I note from your profile that your mother had ataxia, but before that, she had a cough.....
There is a type of ataxia, so far discovered in Anglo-Celtic and Portuguese families, which has a cough long before the ataxia starts. The cough tends to fade after the ataxia sets in. There's no specific gene test yet, but the theory is it's related to SCA20, as there's a link to genes on Chromosome 11 (where SCA5 and 20 are found), and on MRI they can also show certain changes in the core of the cerebellum (calcification in dentate nucleus). Scroll down to see the description of the cough:
It seems fairly mild, as in one family, only one family member ended up in a wheelchair after 40 years of ataxia, the other were still fairly mobile:
Of course, she might just have had swallowing and coughing problems as an early symptom of ataxia, and it just wasn't picked up as being that, but misdiagnosed as something else.
To compare other conditions, they seem unlikely. Other links between coughs and ataxia would include the lung disease which can occur in Ataxia Telangiectasia. However, it's recessively passed on, so unlikely you and your mother would both have symptoms - your mother would usually have been an unaffected carrier:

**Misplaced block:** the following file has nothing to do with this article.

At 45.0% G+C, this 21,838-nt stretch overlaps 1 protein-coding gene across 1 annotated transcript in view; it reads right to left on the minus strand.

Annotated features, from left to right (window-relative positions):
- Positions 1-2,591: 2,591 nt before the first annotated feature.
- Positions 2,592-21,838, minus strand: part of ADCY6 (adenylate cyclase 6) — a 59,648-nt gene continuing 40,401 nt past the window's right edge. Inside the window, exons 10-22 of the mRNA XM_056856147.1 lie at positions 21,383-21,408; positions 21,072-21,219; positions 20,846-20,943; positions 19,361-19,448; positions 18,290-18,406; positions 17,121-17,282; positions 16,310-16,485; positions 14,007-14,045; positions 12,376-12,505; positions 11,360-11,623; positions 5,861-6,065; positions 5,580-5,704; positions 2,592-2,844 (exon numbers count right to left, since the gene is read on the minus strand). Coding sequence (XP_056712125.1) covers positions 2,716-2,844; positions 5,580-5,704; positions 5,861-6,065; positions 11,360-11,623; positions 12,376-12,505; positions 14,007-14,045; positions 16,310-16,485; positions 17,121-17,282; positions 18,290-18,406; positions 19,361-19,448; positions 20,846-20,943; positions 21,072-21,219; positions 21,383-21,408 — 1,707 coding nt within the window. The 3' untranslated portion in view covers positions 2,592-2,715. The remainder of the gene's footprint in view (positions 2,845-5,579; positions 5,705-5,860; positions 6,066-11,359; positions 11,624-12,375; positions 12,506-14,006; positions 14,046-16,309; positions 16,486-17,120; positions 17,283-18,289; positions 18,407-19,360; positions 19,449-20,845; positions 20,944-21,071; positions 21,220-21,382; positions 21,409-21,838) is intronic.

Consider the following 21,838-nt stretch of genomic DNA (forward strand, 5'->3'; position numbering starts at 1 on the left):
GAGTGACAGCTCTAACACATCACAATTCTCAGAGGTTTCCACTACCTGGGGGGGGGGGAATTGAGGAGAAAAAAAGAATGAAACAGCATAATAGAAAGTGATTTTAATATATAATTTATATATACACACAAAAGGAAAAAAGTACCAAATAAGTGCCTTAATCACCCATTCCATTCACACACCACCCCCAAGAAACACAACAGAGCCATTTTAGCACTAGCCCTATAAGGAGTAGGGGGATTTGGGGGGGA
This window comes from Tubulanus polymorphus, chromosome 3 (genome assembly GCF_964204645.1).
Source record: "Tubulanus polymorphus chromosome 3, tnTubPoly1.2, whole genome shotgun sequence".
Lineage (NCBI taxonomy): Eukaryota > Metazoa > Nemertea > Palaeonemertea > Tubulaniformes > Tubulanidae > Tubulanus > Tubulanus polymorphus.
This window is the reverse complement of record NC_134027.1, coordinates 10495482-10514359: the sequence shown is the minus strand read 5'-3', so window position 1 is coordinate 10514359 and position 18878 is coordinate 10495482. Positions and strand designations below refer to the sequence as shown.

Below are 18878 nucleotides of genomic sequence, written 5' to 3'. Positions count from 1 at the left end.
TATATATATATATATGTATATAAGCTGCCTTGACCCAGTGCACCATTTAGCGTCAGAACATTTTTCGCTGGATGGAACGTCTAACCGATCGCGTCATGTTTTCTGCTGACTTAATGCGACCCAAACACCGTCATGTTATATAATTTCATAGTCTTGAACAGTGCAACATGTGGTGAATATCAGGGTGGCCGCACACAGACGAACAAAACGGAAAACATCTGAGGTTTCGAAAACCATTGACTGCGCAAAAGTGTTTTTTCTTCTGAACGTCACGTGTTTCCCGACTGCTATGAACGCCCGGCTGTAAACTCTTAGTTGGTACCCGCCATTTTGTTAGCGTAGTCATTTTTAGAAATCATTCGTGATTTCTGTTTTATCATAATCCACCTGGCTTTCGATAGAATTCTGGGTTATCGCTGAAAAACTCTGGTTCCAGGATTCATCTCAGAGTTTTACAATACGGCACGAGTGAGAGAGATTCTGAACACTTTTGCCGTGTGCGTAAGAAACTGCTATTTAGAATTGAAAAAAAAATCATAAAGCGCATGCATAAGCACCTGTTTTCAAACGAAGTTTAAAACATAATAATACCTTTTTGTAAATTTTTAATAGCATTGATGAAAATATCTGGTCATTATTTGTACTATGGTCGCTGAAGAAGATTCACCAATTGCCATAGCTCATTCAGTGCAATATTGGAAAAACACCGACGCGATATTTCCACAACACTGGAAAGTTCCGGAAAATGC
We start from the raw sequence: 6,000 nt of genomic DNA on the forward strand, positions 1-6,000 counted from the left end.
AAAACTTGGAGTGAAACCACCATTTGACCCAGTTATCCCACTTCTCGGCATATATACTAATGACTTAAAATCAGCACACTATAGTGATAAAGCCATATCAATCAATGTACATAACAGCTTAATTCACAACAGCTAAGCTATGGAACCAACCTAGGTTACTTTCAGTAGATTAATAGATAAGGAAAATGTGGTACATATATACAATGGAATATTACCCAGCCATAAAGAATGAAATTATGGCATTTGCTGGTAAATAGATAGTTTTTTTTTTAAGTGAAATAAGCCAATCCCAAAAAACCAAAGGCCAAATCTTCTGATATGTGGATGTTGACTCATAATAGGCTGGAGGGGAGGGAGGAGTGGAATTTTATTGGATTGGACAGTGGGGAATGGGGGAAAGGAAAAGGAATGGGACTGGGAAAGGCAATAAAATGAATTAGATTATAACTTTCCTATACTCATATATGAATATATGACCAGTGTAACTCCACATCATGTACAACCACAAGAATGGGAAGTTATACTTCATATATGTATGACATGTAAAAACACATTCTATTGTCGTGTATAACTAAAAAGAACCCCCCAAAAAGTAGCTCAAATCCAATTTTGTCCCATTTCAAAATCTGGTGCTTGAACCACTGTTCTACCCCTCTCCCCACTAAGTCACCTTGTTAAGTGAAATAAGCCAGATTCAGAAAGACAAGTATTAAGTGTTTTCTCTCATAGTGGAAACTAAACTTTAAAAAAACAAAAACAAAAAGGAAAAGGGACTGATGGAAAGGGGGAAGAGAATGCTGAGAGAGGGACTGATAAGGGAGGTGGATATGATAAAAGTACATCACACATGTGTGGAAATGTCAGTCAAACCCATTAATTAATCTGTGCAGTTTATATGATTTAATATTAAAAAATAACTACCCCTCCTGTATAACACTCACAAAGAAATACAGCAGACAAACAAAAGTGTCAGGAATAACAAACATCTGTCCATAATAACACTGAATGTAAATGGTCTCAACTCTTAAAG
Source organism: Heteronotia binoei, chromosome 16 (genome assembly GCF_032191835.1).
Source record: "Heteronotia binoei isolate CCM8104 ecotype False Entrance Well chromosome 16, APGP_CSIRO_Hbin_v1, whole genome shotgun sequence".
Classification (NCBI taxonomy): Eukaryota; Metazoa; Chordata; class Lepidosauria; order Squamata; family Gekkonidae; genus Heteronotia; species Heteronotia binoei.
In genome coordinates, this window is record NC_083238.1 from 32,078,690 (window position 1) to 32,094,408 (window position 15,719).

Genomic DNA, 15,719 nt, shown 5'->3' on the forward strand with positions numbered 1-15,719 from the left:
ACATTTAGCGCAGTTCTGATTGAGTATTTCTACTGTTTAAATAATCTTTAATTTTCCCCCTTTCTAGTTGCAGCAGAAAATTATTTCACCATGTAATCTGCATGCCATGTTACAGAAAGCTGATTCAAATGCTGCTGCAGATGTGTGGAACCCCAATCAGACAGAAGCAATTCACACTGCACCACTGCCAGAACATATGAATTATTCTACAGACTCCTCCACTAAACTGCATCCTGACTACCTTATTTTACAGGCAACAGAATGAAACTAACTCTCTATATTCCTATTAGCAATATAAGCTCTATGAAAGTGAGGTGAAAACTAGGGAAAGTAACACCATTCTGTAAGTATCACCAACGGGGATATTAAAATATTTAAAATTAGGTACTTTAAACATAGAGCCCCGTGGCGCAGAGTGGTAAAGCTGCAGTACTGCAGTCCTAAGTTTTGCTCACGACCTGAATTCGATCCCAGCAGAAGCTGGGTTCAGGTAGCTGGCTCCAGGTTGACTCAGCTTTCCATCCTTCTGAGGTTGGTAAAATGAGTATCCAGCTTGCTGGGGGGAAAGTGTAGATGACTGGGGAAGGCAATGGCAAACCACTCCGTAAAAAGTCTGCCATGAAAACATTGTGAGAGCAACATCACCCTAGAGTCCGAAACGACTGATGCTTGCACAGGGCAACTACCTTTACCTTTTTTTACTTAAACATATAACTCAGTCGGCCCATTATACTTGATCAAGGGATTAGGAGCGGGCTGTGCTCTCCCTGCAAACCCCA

A-T above overlaps with Cystic Fibrosis, which can affects the lungs, liver and gut. But it's also recessive, so unlikely both you and your mother would have had symptoms. CF can stop absorption of Vitamin E in the gut, and the Vitamin E deficiency can cause ataxia. Treatment is by providing supplements of Vitamin E:
Various other lung diseases might be coincidental. But Lung cancer can obviously cause coughing, and in some cases can lead to PCD (Paraneoplastic Cerebellar Degeneration), where anti-cancer antibodies cross-react with the cerebellum. If so, this might possibly mean you and your mother's ataxia were unconnected (red herring?).
So, of these, if none of the others seem to apply, that SCA20 link sounds the most interesting one, in which case, maybe you could make a copy the article and ask your Neurologist about it. :-)